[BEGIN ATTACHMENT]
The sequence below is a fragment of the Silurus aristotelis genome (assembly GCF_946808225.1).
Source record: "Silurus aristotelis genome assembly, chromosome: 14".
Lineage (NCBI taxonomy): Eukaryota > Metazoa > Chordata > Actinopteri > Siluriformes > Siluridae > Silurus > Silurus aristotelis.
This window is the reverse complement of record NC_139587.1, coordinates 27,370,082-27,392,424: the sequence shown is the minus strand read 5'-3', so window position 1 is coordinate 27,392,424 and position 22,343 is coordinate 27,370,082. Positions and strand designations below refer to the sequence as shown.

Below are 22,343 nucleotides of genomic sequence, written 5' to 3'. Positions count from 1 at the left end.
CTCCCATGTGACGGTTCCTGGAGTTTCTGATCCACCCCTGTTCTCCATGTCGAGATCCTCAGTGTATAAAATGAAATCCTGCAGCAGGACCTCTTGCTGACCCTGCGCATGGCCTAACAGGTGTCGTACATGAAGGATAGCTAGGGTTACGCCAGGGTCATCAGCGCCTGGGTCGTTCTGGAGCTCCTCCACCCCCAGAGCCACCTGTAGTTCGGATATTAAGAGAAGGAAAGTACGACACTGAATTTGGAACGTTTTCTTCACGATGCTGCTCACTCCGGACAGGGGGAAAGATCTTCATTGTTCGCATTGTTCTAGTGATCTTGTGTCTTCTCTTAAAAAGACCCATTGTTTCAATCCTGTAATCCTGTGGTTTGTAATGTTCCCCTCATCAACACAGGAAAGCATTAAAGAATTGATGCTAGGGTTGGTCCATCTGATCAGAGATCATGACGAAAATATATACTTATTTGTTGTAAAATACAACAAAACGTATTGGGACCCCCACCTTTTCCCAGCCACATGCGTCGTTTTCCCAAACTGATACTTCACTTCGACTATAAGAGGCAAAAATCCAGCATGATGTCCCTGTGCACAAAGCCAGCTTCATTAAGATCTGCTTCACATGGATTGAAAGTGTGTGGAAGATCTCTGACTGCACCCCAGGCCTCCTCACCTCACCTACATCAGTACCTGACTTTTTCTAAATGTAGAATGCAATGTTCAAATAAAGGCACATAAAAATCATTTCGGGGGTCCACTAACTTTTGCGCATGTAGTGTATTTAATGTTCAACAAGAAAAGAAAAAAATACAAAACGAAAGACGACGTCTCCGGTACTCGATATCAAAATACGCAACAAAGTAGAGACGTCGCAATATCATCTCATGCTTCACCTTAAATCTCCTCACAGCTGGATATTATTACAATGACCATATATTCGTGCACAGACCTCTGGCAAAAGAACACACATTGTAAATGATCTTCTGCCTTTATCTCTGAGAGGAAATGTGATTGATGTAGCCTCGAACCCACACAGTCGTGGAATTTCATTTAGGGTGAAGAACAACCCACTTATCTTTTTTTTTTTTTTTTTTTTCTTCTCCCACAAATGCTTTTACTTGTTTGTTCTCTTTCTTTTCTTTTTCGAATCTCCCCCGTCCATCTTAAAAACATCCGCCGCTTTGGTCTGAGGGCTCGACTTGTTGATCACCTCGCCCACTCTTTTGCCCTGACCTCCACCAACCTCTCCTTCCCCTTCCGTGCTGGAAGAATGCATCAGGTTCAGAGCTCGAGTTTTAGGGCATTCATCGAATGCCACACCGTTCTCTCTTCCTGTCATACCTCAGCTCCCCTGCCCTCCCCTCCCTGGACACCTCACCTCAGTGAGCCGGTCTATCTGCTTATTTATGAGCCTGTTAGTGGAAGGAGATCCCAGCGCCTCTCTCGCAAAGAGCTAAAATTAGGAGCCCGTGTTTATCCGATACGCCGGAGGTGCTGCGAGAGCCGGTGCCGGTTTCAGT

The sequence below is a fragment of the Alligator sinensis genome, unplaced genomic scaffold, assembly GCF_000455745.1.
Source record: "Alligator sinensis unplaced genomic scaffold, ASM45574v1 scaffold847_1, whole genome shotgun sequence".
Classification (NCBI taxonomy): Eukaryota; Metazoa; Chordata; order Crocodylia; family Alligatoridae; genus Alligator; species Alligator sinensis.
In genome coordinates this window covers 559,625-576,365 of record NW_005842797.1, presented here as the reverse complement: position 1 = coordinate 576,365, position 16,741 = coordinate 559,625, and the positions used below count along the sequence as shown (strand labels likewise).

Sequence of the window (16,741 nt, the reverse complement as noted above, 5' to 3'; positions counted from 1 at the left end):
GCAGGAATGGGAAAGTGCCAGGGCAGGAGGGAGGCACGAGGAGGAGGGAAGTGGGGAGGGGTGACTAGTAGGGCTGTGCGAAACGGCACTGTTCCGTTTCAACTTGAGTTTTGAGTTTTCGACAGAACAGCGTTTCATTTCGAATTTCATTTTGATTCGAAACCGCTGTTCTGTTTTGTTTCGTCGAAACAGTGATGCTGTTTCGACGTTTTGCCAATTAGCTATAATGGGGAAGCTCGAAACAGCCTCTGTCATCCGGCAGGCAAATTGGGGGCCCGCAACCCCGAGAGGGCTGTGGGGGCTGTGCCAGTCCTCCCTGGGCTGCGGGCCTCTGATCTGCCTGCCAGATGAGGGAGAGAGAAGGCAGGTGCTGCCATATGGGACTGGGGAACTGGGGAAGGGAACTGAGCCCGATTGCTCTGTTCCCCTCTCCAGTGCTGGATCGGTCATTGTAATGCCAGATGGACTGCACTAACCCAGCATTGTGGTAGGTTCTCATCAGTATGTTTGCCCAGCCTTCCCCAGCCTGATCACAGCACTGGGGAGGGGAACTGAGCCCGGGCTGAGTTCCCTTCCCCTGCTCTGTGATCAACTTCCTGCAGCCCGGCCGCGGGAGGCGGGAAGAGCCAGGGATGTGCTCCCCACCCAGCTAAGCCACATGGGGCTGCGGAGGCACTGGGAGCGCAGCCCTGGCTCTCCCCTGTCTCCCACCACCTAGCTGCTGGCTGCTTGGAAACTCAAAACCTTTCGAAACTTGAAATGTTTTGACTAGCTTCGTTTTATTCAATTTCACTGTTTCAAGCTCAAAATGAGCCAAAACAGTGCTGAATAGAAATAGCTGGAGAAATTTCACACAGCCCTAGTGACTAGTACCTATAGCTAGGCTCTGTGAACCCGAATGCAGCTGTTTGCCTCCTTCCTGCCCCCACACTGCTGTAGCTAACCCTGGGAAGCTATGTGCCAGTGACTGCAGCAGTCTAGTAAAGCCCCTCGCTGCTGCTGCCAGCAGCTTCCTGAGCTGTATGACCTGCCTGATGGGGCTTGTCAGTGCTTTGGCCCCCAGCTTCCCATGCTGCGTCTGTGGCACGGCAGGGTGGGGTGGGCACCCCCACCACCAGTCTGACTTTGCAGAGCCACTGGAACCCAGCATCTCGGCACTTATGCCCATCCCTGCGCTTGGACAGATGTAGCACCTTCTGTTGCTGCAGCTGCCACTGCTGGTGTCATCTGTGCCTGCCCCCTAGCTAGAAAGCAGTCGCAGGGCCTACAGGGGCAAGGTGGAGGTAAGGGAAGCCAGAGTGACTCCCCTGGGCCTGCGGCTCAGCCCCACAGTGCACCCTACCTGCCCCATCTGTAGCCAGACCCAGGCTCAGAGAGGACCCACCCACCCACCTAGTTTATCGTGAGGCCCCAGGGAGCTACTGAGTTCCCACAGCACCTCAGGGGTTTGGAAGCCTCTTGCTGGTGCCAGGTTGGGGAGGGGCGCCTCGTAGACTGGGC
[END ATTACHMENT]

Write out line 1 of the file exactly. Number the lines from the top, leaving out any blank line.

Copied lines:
The sequence below is a fragment of the Silurus aristotelis genome (assembly GCF_946808225.1).